Thursday, 5 January 2012

Being Cheeky

Hello, I tried this once before and it worked superbly so i thought I'd have another go.

Unfortunately this blog has pretty much fallen away over the last 12 months due to job and family commitments but I am relaunching my writing career with a book.

The topic focuses on what makes a club a 'big' club and, without giving to much away looks for a way to resolve the issue once and for all. As Newcastle fans we've long been the centre of this age-old debate, with our inability to bring home silverware regularly being contrasted with our fantastic support as others try to determine whether we are a 'big' club or not. In fact I've got a whole chapter on it!

Anyway, to the point in hand: research.

If you could all put aside your bias to one side and fill out this short survey it'd be a great help to an aspiring writer.

First 100 respondents get a lifetime of love and respect from yours truly.

Thank-you all.


Monday, 10 January 2011

TOONPEDIA: Newcastle Utd 5 - 0 Manchester Utd

Premier League --- 20 / 10 / 1996 --- St. James' Park
As fans flooded into St. James' Park on a cold October night everyone to a man knew they were going to see something special.

The defending champions came to town having not conceded a goal in nine hours and nine minutes of football, with the seemingly unbeatable frame of Peter Schmeichel the keystone of an impressive United back line.

Kevin Keegan's 'Entertainers' couldn't boast such an impressive defensive record but their 'score-one-more-than-you' attitude had put them on a run of six league wins and the Magpies were in no mood to lie down for Alex Ferguson's side. The Toon were a wounded animal, having thrown away a supposedly unassailable twelve point lead over the Red Devils the previous season and then been thrashed four-nil at Wembley in the Charity Shield by the same team at the start of this one, revenge was the dish of the day.

Keegan's men had their pride on the line, they didn't want to win, they wanted to make a statement and avenge the mistakes of the previous term.

Newcastle were out of the traps in a flash and had an early reward when Alan Shearer nodded David Ginola's corner back across the box to the waiting Darren Peacock. The ball bobbled into the goal and despite Denis Irwin's clearance and Schmeichel's protests the goal was given and the Toon were ahead.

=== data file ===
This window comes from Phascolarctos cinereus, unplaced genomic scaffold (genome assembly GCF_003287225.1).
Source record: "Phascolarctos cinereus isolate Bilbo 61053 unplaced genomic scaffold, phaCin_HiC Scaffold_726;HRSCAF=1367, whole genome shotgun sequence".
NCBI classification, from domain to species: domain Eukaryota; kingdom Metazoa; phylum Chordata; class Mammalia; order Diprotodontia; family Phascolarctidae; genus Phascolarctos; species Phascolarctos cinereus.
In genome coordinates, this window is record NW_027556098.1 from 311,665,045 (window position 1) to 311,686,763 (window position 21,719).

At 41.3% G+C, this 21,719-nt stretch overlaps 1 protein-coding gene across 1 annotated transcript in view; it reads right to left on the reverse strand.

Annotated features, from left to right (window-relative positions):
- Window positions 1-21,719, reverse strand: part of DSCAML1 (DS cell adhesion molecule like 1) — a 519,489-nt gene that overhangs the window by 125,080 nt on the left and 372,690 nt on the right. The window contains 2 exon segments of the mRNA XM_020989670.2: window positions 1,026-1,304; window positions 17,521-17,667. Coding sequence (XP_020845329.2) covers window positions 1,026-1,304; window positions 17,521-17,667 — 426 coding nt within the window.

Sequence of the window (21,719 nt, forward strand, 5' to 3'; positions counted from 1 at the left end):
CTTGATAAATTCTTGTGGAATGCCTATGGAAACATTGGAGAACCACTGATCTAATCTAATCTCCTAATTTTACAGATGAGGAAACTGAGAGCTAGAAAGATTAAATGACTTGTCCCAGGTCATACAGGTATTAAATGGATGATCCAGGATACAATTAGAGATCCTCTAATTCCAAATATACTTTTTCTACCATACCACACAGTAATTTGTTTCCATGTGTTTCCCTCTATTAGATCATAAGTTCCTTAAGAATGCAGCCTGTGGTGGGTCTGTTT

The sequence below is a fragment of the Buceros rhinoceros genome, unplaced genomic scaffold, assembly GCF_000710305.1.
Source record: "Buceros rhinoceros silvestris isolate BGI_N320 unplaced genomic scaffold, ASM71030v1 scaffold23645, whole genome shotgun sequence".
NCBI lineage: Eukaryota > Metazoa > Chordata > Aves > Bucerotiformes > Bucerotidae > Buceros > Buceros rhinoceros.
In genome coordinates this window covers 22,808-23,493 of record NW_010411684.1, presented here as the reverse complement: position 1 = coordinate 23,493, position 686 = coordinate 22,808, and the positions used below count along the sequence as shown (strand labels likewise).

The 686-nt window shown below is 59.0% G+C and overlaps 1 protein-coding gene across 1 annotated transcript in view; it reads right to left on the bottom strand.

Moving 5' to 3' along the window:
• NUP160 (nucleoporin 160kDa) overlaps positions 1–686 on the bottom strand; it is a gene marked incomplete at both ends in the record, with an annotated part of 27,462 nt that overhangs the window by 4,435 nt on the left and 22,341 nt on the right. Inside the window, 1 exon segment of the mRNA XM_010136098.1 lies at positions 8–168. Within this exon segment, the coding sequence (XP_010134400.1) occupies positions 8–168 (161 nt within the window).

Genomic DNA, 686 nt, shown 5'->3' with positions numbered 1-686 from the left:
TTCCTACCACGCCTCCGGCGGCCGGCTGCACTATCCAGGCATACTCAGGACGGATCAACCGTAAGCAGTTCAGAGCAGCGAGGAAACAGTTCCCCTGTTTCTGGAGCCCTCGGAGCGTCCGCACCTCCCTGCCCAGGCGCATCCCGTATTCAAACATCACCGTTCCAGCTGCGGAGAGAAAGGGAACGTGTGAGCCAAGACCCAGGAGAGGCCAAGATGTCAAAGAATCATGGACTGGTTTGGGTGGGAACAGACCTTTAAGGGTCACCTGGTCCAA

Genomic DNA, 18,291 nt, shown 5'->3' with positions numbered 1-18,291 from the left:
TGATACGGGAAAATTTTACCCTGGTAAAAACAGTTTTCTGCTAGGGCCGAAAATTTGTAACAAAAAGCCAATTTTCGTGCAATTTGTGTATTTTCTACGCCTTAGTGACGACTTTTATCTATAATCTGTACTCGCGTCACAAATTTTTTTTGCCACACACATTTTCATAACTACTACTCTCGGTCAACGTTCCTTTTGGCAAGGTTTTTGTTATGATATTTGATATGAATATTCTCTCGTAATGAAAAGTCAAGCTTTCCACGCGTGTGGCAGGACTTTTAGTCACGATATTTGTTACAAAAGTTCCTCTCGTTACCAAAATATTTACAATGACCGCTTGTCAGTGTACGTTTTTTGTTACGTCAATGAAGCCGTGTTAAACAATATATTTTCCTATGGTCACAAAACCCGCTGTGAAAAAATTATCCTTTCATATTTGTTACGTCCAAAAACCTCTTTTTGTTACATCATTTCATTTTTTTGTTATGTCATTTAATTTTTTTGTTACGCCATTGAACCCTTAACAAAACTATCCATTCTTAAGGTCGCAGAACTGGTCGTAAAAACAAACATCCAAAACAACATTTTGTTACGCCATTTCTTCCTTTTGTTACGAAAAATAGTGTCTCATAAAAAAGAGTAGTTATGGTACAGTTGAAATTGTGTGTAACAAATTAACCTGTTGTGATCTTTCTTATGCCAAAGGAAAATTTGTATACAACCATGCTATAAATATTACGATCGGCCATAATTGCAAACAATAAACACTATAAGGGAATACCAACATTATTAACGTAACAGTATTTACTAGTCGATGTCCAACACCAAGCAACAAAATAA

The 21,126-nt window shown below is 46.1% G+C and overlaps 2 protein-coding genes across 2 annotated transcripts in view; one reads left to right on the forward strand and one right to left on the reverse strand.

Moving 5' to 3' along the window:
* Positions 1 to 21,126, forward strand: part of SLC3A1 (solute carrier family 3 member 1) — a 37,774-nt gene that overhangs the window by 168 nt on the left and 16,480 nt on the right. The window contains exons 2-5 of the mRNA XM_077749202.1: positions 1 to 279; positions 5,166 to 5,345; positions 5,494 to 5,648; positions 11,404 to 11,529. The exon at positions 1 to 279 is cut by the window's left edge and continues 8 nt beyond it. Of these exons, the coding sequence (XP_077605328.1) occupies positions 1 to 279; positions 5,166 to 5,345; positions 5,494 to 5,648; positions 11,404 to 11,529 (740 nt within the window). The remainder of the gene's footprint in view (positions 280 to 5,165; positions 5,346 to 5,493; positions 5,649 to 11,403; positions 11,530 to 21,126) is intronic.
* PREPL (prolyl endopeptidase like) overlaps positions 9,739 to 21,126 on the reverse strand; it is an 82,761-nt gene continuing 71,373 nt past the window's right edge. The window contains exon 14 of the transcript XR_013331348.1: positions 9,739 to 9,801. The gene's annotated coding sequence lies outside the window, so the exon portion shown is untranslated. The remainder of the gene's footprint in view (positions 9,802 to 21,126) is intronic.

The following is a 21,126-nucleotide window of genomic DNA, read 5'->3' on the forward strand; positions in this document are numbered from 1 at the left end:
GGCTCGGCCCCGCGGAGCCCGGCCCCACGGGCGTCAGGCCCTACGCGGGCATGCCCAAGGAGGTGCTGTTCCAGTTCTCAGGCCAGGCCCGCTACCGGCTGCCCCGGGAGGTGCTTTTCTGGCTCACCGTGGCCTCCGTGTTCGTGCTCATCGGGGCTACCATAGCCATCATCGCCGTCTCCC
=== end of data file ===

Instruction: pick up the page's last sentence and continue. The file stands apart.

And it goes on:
There was no arguing with the second goal of the game as Ginola produced a memorable strike to double the lead. The Frenchman received the ball on the edge of the box and with his back to goal he shouldered off Gary Neville to make half a yard and unleashed a vicious strike that rocketed into the net.

The second half continued in much the same vein when the irrepressible Shearer smashing the post before Nicky Butt and David Batty were booked for trying to smash each other. Shearer's influence was plain for all to see and he set up Newcastle's third after finding space on the right flank, sprinting past Irwin and knocking back a pin-point cross for Les Ferdinand who's headed effort pin-balled off bar and post before settling in the net.

Newcastle were away and weren't going to be caught. Shearer got a deserved goal of his own in the 70th minute starting and finishing a move that proved Newcastle's attacking nature. A magnificent double save from Schmeichel may have been enough to thwart most teams but with Newcastle's embarrassment of attacking riches there was always going to be someone to tap the ball into the net and this time it was the Geordie number nine.

St. James' Park was in awe of the performance they had seen from their team but what they were unaware what they were to see next would become an iconic image of both their club and of the Premier League. Defender Phillipe Albert picked up the ball in the centre of the pitch and dashed towards the box. Schmeichel took a step forward and Albert sent an audacious chip goalwards, leaving the Danish keeper rooted to the spot as a packed house were sent into ecstasy.

The game has been refereed to as Keegan's greatest managerial achievement and it seemed the manager agreed, resigning from his position a couple of months later stating he believed he had taken the club as far as he could.